Bones of over 1,500 people found at Osaka Station area construction site -- Aug 14
With people think of a Japanese city with a rich cultural legacy, Kyoto is the first place that springs to mind, but Osaka is no slouch in the historical significance department either.

Osaka’s coastal location connected it to trade routes even in Japan’s feudal era, and the town that spread out from Osaka Castle was the country’s most thriving center of merchants and commerce when Tokyo was still a backwater town called Edo.

As present-day Japan’s third-largest city in terms of population, Osaka continues to be a busy place. Right now there’s an urban redevelopment project going on in the area north of Osaka Station, and during construction surveys Osaka’s past, present, and future have intersected.

The district around Osaka Station is called Umeda, and the sub-section where the redevelopment project is taking place is called Umekita (combining “Umeda” and kita/”north”). But once upon a time, it was known as Umeda Haka, or Umeda Grave, one of seven major cemeteries of Osaka. Because of that, survey teams for the Umekita redevelopment project have discovered the bones of more than 1,500 people at a project site, according to a recent announcement from the Osaka CIty Board of Education and Osaka City Cultural Properties Association.

Various burial styles were observed, ranging from enclosed wooden caskets to barrel-like open containers, as well as earthenware coffins called kameganbo (“turtle caskets”). While cremation is the norm in Japan now, surveyors found both cremated and non-cremated remains. Several of the bodies had also been interred with burial items such as juzudama (rosary-like prayer beads), rokusenmon (a set of six coins used to pay passage across the Sanzu River, said to separate the world of the living and the afterlife), pipes, and clay dolls.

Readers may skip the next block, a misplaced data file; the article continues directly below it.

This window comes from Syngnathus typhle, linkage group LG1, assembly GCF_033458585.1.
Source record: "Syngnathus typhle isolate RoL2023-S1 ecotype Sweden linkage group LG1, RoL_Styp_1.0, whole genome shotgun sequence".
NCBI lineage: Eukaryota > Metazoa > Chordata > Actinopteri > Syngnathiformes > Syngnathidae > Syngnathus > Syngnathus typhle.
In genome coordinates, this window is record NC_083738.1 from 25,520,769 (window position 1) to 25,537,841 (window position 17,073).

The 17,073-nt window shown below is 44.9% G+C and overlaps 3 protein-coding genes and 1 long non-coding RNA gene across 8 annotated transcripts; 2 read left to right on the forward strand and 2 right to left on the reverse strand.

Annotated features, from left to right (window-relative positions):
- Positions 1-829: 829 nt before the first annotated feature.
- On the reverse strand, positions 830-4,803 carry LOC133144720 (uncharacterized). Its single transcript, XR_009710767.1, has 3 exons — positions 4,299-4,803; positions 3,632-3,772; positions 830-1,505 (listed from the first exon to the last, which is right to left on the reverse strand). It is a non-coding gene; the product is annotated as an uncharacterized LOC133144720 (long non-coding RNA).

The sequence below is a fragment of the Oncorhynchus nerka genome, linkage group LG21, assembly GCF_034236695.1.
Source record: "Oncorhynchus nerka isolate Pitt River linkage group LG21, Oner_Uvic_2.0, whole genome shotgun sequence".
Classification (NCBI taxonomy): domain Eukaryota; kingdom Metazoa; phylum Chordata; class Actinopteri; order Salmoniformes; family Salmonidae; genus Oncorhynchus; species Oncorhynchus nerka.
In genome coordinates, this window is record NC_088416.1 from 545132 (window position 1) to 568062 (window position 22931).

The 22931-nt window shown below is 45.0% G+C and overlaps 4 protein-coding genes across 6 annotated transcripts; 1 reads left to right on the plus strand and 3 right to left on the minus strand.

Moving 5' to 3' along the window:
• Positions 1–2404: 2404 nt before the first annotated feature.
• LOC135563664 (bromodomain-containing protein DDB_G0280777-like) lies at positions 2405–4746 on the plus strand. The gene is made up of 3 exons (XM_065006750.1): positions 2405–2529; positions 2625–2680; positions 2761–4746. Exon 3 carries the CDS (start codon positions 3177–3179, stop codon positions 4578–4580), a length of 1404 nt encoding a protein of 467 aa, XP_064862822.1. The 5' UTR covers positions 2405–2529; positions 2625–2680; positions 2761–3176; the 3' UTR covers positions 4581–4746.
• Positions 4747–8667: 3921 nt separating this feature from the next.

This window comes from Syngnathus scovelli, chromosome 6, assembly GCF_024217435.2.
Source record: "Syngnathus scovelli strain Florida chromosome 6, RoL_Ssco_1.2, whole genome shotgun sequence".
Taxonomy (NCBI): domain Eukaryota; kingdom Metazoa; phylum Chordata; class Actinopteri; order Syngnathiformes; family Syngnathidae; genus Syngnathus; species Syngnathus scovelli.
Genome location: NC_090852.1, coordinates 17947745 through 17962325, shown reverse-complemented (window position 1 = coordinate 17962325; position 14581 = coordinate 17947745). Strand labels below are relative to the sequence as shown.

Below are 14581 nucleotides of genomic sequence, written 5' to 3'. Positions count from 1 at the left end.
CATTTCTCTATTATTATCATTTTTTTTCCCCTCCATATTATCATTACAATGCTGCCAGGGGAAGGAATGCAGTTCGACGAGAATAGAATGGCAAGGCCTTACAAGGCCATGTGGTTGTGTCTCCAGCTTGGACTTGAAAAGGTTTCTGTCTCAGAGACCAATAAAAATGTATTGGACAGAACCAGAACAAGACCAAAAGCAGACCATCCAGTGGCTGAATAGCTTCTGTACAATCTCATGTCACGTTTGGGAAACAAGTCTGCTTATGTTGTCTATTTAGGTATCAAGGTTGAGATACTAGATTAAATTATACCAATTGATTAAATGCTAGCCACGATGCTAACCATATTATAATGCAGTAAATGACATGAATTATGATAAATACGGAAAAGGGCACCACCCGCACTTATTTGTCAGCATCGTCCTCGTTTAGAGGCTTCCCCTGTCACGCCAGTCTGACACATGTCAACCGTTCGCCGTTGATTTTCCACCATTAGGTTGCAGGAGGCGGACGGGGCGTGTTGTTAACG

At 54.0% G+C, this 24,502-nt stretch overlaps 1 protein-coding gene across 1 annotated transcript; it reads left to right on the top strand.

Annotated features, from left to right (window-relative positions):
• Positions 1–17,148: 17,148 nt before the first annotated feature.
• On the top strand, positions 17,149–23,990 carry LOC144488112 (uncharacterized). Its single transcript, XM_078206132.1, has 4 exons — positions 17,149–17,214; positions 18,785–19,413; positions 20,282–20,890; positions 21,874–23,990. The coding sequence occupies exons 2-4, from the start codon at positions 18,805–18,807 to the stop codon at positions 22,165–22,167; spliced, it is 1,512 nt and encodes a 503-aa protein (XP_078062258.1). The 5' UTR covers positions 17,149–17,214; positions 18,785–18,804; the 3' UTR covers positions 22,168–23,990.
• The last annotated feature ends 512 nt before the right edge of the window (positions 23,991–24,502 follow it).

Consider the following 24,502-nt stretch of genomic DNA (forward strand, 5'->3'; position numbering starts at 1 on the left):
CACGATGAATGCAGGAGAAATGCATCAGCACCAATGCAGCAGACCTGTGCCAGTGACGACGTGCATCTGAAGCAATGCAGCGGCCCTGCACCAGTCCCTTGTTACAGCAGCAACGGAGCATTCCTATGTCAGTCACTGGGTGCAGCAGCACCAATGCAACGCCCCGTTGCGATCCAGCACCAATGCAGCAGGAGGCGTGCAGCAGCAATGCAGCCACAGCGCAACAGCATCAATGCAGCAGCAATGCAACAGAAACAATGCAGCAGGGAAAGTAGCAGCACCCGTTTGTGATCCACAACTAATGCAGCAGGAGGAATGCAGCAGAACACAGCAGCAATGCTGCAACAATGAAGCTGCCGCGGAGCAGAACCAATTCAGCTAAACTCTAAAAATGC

In another section of the site, separated from the casket area by a stone wall, a mass grave with bodies of the deceased only covered by earth was found. Given the number of people who were apparently buried at the same time, researchers suspect the burial may have come following a plague that claimed the lives of many in a short period of time.

大阪・梅田で進められている再開発の工事現場から古い時代の人の骨が発掘されました。その数、約1500体。生まれ変わろうとしているエリアには元々、有名な墓地がありました。  大阪の繁華街・梅田周辺にぽっかりと空いた空間。JR大阪駅の北側、「うめきた」と呼ばれる地域で、大阪駅のすぐ隣の工事現場では発掘の結果、なんと1500体の人骨が見つかりました。人骨以外に、土でできた人形や位牌(いはい)なども見つかりました。  一体なぜ、都会の真ん中に・・・。その謎を解く鍵となる絵がありました。「盂蘭盆会(うらぼんえ)七墓巡り図」。江戸時代、大坂にある7カ所の墓地を供養のために参拝して歩く、「七墓巡り」が庶民の間で流行しました。墓地の一つ「梅田墓」。その「梅田墓」があったのが、ここなのです。  大阪市文化財協会調査課東淀川事務所・大庭重信所長:「大阪市内はもちろん、日本全国のなかでもこれほど多数の人骨が一度に見つかる事例はほとんどありません」  土人形やミニチュア食器は、子ども用のおもちゃ。埋葬された子どものために入れられた可能性があるといいます。  この梅田墓があった場所・・・。7年前にその役目を終えた貨物駅があった所です。貨物駅は、100年以上にわたってこの場所にありました。その間もずっと、この地に眠っていたのです。今回、見つかった人骨は大阪駅周辺の再開発事業に伴って行われた発掘調査によるもので、3年前にもこの周辺で約200体の人骨が見つかっています。  大阪市文化財協会調査課東淀川事務所・大庭重信所長:「恐らく、あまり身分の高くない人たちが埋葬されているので、歴史に名前を残さないような人たちに光を当てることが期待できる」  調査を終えた大半の部分はすでに埋め戻されていますが、まだ一部、調査中の所もあるということです。
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With people think of a Japanese city with a rich cultural legacy, Kyoto is the first place that springs to mind, but Osaka is no slouch in the historical significance department either. (